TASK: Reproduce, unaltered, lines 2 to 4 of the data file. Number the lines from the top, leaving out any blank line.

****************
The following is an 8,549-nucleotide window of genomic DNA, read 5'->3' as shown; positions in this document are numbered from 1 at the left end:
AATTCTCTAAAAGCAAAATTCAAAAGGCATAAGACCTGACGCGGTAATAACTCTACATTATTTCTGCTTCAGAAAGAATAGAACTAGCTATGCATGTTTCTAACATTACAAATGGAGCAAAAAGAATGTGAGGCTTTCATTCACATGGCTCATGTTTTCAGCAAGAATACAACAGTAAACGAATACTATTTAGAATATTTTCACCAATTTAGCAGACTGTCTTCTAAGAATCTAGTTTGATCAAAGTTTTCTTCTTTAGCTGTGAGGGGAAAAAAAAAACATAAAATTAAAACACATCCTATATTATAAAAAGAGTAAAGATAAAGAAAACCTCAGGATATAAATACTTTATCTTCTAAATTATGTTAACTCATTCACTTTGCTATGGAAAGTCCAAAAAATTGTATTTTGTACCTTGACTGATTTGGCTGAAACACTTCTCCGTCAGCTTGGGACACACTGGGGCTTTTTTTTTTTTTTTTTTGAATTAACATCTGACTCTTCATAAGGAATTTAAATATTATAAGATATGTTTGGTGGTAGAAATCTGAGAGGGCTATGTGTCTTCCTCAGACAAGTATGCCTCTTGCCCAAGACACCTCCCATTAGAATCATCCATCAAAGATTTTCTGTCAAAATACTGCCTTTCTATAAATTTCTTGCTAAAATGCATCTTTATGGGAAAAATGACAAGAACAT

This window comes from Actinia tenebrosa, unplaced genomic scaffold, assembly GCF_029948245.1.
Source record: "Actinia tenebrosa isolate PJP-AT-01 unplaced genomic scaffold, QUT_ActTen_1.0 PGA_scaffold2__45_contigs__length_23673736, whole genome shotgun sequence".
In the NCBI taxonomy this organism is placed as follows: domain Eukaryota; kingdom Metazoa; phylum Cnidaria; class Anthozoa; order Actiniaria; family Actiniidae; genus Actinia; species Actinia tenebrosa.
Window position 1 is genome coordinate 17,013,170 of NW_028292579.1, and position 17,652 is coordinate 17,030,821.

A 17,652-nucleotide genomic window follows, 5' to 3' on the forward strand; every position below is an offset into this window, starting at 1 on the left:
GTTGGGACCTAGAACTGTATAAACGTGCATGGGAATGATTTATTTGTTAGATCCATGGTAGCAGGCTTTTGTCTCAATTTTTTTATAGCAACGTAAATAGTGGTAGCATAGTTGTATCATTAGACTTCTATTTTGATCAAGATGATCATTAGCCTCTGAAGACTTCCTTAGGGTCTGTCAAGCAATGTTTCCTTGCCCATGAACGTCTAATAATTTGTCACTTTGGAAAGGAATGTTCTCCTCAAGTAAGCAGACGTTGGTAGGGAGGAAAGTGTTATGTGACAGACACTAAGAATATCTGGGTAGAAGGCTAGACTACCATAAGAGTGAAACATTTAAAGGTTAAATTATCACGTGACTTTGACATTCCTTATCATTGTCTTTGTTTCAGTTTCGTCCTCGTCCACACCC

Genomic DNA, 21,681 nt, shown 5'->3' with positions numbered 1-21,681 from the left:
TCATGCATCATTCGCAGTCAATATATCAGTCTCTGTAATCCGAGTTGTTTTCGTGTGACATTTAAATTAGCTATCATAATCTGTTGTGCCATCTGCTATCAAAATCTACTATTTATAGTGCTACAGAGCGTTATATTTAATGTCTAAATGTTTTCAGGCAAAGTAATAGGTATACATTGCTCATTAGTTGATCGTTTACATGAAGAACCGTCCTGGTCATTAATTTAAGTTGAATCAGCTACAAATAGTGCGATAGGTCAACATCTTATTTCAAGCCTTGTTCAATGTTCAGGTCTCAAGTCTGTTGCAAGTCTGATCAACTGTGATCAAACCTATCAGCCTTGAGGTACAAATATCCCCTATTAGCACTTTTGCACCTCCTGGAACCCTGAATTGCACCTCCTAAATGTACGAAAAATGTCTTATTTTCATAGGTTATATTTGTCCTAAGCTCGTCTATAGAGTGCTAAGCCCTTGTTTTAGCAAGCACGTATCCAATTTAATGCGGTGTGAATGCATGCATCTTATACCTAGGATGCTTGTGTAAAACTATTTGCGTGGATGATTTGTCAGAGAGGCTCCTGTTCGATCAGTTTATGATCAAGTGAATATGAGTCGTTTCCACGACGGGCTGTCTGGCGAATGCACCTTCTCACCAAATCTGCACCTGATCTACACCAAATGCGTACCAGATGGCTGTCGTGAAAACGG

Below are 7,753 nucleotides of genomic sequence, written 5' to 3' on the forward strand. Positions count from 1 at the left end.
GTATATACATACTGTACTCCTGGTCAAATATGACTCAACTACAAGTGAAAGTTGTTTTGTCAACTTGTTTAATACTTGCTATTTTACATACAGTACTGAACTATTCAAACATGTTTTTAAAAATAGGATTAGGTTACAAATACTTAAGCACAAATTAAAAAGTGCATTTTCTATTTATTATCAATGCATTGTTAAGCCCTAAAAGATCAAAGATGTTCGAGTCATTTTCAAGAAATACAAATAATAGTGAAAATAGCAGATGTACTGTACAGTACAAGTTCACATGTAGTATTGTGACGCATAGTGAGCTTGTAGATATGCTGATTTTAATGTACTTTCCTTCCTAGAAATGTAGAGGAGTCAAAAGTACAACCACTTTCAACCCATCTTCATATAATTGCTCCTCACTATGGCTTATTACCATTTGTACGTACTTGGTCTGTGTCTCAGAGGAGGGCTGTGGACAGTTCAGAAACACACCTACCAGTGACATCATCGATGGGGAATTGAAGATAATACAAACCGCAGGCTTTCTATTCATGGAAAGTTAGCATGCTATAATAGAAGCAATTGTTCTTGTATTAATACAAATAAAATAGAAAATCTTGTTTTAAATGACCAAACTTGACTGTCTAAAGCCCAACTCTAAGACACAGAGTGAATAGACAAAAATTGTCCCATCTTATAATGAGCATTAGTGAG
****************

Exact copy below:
AATTCTCTAAAAGCAAAATTCAAAAGGCATAAGACCTGACGCGGTAATAACTCTACATTATTTCTGCTTCAGAAAGAATAGAACTAGCTATGCATGTTTCTAACATTACAAATGGAGCAAAAAGAATGTGAGGCTTTCATTCACATGGCTCATGTTTTCAGCAAGAATACAACAGTAAACGAATACTATTTAGAATATTTTCACCAATTTAGCAGACTGTCTTCTAAGAATCTAGTTTGATCAAAGTTTTCTTCTTTAGCTGTGAGGGGAAAAAAAAAACATAAAATTAAAACACATCCTATATTATAAAAAGAGTAAAGATAAAGAAAACCTCAGGATATAAATACTTTATCTTCTAAATTATGTTAACTCATTCACTTTGCTATGGAAAGTCCAAAAAATTGTATTTTGTACCTTGACTGATTTGGCTGAAACACTTCTCCGTCAGCTTGGGACACACTGGGGCTTTTTTTTTTTTTTTTTTGAATTAACATCTGACTCTTCATAAGGAATTTAAATATTATAAGATATGTTTGGTGGTAGAAATCTGAGAGGGCTATGTGTCTTCCTCAGACAAGTATGCCTCTTGCCCAAGACACCTCCCATTAGAATCATCCATCAAAGATTTTCTGTCAAAATACTGCCTTTCTATAAATTTCTTGCTAAAATGCATCTTTATGGGAAAAATGACAAGAACAT

This window comes from Actinia tenebrosa, unplaced genomic scaffold, assembly GCF_029948245.1.
Source record: "Actinia tenebrosa isolate PJP-AT-01 unplaced genomic scaffold, QUT_ActTen_1.0 PGA_scaffold2__45_contigs__length_23673736, whole genome shotgun sequence".